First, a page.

Python object() function

overview of object()

The object() function returns a new instance of the object class. Every object created by the object() function is always unique. The created object has common dunder methods, but it is not possible to assign arbitrary attributes.

use of object() function

The object() function is used to create new objects as shown below. # use of object() function newObject = object() print(dir(newObject)) The new object is initiated and assigned to the variable newObject. Then, the dir() function is used, to return all valid attributes of the newly created object. ['__class__', '__delattr__', '__dir__', '__doc__', '__eq__', '__format__', '__ge__', '__getattribute__', '__gt__', '__hash__', '__init__', '__init_subclass__', '__le__', '__lt__', '__ne__', '__new__', '__reduce__', '__reduce_ex__', '__repr__', '__setattr__', '__sizeof__', '__str__', '__subclasshook__'] Each and every object created by the object() function is unique. # object() creates unique objects object1 = object() object2 = object() object1 == object2 Two objects are created and assigned to the variables object1 and object2. Then, it is checked if object1 is the same as object2. This check returns False, which proves that the objects are unique. False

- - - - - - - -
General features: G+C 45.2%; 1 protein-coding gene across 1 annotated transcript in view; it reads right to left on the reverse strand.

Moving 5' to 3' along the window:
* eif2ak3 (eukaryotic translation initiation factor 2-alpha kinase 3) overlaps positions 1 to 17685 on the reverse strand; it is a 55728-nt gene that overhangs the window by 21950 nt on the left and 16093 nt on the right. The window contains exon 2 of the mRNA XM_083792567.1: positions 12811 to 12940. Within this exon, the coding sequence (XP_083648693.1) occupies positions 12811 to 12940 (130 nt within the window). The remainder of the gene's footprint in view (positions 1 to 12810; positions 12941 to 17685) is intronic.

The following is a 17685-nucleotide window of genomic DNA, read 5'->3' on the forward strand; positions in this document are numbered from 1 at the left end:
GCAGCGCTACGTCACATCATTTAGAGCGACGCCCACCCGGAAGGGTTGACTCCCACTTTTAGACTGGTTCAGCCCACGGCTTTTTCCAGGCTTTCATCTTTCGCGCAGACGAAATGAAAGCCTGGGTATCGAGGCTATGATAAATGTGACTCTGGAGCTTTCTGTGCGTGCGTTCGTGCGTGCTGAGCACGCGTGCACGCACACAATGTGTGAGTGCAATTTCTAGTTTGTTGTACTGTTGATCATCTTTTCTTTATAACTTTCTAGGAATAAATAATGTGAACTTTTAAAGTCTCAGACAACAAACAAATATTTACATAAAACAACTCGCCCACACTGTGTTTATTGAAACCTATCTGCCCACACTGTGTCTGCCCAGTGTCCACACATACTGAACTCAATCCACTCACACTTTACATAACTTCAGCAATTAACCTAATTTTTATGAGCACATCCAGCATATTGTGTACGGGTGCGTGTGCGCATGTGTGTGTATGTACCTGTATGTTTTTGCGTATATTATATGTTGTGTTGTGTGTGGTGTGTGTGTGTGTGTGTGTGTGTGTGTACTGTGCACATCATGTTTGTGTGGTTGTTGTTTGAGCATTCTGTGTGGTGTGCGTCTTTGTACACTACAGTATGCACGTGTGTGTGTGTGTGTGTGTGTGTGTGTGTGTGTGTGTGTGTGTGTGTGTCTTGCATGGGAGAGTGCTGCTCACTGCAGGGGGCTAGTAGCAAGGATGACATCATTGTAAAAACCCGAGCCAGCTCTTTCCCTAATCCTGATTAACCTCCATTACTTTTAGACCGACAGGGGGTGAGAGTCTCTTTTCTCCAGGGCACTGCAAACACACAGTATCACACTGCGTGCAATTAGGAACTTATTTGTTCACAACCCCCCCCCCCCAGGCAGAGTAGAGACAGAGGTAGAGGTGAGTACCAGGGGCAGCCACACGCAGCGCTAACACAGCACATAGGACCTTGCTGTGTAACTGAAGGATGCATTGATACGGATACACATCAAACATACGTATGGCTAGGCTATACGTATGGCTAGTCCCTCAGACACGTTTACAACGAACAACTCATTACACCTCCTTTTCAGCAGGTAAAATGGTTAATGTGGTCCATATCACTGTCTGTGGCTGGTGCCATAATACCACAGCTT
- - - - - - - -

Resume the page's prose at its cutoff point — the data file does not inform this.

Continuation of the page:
syntax of object()

The syntax of the object() function is: object()

arguments of object()

The object() function doesn't accept any arguments. If any argument is given, a TypeError exception is raised. TypeError: object() takes no arguments

return value of object()

The object() function returns the newly created object. If more than one object is created, each of the returned objects is unique.



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